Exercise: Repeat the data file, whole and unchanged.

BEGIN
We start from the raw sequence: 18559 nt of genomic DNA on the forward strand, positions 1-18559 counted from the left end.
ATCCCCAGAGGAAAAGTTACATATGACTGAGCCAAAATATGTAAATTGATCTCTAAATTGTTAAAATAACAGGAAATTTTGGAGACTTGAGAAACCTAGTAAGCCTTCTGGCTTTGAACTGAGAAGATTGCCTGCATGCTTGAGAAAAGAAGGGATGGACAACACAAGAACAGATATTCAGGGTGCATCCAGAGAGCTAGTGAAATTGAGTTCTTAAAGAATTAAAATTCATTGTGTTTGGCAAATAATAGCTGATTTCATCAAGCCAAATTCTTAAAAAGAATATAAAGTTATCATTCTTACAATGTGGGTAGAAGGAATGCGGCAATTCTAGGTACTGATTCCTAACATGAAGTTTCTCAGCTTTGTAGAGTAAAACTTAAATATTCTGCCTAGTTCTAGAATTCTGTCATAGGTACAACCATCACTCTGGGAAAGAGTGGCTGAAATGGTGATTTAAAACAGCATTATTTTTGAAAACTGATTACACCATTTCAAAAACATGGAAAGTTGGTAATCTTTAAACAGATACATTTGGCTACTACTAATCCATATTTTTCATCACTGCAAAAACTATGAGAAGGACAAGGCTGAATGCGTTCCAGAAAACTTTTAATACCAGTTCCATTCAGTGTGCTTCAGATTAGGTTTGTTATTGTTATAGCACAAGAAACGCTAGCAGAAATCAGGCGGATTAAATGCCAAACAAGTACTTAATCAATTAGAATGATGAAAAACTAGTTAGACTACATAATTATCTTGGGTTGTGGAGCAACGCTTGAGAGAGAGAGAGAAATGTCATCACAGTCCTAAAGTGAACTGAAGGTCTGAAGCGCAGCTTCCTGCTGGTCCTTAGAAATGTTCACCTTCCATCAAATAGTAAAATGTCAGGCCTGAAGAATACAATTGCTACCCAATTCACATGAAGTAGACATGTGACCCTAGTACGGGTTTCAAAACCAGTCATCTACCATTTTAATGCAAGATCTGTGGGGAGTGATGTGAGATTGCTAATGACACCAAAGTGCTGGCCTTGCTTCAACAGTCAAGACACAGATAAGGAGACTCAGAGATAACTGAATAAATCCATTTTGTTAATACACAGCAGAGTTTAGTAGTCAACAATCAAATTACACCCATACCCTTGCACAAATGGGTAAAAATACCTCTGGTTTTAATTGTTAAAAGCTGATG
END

We start from the raw sequence: 18559 nt of genomic DNA on the forward strand, positions 1-18559 counted from the left end.
ATCCCCAGAGGAAAAGTTACATATGACTGAGCCAAAATATGTAAATTGATCTCTAAATTGTTAAAATAACAGGAAATTTTGGAGACTTGAGAAACCTAGTAAGCCTTCTGGCTTTGAACTGAGAAGATTGCCTGCATGCTTGAGAAAAGAAGGGATGGACAACACAAGAACAGATATTCAGGGTGCATCCAGAGAGCTAGTGAAATTGAGTTCTTAAAGAATTAAAATTCATTGTGTTTGGCAAATAATAGCTGATTTCATCAAGCCAAATTCTTAAAAAGAATATAAAGTTATCATTCTTACAATGTGGGTAGAAGGAATGCGGCAATTCTAGGTACTGATTCCTAACATGAAGTTTCTCAGCTTTGTAGAGTAAAACTTAAATATTCTGCCTAGTTCTAGAATTCTGTCATAGGTACAACCATCACTCTGGGAAAGAGTGGCTGAAATGGTGATTTAAAACAGCATTATTTTTGAAAACTGATTACACCATTTCAAAAACATGGAAAGTTGGTAATCTTTAAACAGATACATTTGGCTACTACTAATCCATATTTTTCATCACTGCAAAAACTATGAGAAGGACAAGGCTGAATGCGTTCCAGAAAACTTTTAATACCAGTTCCATTCAGTGTGCTTCAGATTAGGTTTGTTATTGTTATAGCACAAGAAACGCTAGCAGAAATCAGGCGGATTAAATGCCAAACAAGTACTTAATCAATTAGAATGATGAAAAACTAGTTAGACTACATAATTATCTTGGGTTGTGGAGCAACGCTTGAGAGAGAGAGAGAAATGTCATCACAGTCCTAAAGTGAACTGAAGGTCTGAAGCGCAGCTTCCTGCTGGTCCTTAGAAATGTTCACCTTCCATCAAATAGTAAAATGTCAGGCCTGAAGAATACAATTGCTACCCAATTCACATGAAGTAGACATGTGACCCTAGTACGGGTTTCAAAACCAGTCATCTACCATTTTAATGCAAGATCTGTGGGGAGTGATGTGAGATTGCTAATGACACCAAAGTGCTGGCCTTGCTTCAACAGTCAAGACACAGATAAGGAGACTCAGAGATAACTGAATAAATCCATTTTGTTAATACACAGCAGAGTTTAGTAGTCAACAATCAAATTACACCCATACCCTTGCACAAATGGGTAAAAATACCTCTGGTTTTAATTGTTAAAAGCTGATG